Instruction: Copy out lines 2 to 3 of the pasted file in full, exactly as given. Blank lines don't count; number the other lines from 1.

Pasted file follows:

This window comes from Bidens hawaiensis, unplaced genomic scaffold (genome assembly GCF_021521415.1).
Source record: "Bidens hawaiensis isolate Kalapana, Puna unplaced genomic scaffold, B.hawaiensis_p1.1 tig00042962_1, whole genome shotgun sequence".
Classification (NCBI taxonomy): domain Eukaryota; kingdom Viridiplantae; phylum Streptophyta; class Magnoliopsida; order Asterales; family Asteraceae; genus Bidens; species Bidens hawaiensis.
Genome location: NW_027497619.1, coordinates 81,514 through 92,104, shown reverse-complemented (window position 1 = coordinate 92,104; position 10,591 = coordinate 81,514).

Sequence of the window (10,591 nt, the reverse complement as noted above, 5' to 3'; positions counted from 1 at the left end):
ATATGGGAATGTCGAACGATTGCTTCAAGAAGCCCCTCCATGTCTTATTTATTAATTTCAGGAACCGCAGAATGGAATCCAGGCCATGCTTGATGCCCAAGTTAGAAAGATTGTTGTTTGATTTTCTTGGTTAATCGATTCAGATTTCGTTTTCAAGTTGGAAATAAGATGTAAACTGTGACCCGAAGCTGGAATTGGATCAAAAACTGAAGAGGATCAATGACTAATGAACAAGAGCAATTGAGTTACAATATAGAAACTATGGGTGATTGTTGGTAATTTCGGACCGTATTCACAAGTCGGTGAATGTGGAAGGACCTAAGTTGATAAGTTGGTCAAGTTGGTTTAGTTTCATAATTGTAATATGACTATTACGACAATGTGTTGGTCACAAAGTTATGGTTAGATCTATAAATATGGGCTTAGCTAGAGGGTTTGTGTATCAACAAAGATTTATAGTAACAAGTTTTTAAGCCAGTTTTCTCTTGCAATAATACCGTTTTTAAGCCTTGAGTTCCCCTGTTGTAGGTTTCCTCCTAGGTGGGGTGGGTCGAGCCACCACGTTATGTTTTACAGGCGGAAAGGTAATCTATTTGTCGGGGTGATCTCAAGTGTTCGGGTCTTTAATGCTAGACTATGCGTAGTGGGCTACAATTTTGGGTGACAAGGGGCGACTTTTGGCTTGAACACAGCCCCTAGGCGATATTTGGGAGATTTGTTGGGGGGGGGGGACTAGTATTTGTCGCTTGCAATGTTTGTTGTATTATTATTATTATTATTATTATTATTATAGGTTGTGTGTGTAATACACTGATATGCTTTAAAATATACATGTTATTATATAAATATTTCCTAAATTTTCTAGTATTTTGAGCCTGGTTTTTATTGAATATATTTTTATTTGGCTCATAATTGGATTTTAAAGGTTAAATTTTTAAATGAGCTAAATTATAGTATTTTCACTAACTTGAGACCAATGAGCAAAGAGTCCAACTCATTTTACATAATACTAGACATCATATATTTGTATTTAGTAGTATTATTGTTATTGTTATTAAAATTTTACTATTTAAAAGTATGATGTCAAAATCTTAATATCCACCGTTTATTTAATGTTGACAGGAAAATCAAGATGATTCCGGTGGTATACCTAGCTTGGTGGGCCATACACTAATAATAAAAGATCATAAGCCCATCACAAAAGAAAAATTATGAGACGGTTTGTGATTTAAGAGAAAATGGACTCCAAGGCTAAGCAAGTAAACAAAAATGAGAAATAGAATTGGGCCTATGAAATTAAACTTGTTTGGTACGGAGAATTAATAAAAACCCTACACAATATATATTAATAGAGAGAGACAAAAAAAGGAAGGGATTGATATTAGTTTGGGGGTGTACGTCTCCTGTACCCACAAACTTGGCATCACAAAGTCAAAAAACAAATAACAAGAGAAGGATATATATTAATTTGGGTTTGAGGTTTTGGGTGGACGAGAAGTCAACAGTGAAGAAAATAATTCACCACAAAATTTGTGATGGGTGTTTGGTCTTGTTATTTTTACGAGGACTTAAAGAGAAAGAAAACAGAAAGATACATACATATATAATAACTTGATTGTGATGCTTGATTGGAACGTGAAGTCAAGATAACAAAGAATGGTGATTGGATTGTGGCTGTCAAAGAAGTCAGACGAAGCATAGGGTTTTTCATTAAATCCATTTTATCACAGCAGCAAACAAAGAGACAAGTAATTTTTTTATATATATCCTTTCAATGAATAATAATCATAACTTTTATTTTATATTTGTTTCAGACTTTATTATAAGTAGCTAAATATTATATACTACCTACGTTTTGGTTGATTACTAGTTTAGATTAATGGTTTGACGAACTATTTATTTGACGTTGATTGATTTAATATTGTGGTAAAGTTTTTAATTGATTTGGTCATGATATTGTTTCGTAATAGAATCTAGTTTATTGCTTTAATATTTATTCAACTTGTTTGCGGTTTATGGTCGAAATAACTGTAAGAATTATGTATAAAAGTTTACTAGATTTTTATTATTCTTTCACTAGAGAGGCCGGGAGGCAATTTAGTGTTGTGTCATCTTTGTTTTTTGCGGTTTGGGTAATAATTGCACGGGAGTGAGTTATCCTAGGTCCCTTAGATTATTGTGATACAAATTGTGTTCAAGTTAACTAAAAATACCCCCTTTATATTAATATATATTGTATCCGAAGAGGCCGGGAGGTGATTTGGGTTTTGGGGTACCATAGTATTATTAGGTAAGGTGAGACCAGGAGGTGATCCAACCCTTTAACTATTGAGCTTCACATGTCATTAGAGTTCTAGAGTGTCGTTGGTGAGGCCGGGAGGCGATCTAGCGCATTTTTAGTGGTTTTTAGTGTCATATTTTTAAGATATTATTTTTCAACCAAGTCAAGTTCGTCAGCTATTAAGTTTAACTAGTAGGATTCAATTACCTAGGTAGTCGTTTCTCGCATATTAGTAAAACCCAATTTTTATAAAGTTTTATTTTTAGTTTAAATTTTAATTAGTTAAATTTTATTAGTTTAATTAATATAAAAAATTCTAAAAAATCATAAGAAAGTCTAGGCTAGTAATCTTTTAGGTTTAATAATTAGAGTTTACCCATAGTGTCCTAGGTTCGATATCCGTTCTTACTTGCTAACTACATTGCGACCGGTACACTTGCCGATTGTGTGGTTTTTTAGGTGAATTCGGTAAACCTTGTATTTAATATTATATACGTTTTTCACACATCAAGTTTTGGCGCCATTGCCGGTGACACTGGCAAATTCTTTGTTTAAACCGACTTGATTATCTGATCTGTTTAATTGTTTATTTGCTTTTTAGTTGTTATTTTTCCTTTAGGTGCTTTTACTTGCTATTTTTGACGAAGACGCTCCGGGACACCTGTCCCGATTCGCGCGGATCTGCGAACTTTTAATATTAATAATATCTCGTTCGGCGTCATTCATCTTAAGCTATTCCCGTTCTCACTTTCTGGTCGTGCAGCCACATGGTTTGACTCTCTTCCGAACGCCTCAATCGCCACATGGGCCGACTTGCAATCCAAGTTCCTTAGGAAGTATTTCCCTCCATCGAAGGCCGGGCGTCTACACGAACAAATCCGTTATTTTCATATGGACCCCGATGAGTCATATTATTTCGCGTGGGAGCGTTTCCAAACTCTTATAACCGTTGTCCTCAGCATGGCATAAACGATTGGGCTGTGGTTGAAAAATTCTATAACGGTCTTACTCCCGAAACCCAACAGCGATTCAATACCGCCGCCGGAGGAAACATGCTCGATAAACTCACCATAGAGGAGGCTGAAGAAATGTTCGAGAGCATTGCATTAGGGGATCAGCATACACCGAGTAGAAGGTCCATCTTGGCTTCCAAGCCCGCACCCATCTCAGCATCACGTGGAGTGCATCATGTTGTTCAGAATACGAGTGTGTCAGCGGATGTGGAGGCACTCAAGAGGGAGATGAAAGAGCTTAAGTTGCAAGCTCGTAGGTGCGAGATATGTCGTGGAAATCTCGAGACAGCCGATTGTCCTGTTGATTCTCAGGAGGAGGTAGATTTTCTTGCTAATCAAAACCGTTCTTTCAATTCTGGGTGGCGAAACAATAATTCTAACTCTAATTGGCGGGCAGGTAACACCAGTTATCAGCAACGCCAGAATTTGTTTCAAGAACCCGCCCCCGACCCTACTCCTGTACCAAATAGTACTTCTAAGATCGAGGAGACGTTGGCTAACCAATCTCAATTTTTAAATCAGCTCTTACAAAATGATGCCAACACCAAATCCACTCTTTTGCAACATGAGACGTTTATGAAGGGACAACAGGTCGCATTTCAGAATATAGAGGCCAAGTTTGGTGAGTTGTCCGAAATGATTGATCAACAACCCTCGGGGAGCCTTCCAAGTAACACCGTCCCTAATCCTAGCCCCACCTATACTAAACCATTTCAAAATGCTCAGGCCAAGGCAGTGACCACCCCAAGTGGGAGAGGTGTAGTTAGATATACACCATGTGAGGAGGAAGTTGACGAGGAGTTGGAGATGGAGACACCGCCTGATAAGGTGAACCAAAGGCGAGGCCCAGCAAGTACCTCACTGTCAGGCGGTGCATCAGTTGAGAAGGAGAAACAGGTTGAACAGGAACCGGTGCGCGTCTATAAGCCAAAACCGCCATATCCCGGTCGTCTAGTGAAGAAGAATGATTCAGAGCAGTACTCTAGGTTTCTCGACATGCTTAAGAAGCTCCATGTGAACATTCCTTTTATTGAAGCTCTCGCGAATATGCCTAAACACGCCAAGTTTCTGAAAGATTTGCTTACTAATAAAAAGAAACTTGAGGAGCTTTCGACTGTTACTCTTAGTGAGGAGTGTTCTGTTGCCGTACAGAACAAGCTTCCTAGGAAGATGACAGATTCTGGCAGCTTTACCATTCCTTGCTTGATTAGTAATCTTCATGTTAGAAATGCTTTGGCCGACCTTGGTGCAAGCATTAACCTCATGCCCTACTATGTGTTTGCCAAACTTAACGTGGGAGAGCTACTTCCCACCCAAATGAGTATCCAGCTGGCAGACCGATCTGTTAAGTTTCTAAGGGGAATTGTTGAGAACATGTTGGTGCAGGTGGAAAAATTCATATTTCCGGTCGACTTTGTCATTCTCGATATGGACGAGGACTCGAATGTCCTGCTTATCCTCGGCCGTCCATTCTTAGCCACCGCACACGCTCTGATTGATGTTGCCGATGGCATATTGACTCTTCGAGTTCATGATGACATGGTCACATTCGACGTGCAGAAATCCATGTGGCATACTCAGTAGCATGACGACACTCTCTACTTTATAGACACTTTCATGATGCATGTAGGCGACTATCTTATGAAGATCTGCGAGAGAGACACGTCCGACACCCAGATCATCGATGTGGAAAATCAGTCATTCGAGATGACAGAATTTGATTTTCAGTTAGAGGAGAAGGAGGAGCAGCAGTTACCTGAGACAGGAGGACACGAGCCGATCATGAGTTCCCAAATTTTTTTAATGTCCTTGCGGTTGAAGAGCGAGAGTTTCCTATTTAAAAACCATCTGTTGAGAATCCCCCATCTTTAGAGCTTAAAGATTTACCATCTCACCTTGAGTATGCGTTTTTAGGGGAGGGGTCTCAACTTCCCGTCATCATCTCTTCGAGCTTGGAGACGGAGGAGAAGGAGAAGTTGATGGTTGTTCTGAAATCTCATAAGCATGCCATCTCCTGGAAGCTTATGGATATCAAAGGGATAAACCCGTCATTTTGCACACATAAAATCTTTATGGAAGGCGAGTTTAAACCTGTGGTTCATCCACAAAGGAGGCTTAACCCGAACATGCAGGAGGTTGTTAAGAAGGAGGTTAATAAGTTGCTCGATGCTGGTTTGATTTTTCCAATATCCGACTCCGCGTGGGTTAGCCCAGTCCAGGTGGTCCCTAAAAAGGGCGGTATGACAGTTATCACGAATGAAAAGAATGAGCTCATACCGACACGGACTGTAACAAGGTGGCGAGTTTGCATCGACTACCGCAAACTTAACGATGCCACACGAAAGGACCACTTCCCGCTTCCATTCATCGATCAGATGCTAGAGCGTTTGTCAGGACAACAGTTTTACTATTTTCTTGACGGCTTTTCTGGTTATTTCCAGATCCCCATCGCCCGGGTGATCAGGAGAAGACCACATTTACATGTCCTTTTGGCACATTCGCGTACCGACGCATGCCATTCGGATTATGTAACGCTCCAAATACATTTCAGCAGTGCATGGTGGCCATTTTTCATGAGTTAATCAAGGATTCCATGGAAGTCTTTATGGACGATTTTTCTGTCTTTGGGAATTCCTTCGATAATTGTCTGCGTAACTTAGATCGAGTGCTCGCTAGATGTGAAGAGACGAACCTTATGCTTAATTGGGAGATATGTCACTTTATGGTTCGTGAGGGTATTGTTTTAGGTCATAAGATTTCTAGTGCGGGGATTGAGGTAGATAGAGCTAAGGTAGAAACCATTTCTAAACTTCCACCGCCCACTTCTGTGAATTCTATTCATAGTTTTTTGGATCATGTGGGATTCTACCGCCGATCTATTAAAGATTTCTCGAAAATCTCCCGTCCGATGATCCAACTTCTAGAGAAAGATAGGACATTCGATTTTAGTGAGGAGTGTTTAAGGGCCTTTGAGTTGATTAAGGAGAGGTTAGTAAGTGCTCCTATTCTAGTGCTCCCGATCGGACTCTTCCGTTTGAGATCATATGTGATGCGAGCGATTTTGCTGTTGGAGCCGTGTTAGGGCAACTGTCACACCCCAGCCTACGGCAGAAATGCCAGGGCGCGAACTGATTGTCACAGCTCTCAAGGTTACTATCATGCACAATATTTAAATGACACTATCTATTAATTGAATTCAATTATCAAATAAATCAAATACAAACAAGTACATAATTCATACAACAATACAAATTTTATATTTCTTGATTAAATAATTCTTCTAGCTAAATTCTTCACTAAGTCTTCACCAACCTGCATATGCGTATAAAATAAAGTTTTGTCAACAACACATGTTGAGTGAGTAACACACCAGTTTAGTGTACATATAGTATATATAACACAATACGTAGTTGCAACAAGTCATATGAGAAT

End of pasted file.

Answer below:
Source record: "Bidens hawaiensis isolate Kalapana, Puna unplaced genomic scaffold, B.hawaiensis_p1.1 tig00042962_1, whole genome shotgun sequence".
Classification (NCBI taxonomy): domain Eukaryota; kingdom Viridiplantae; phylum Streptophyta; class Magnoliopsida; order Asterales; family Asteraceae; genus Bidens; species Bidens hawaiensis.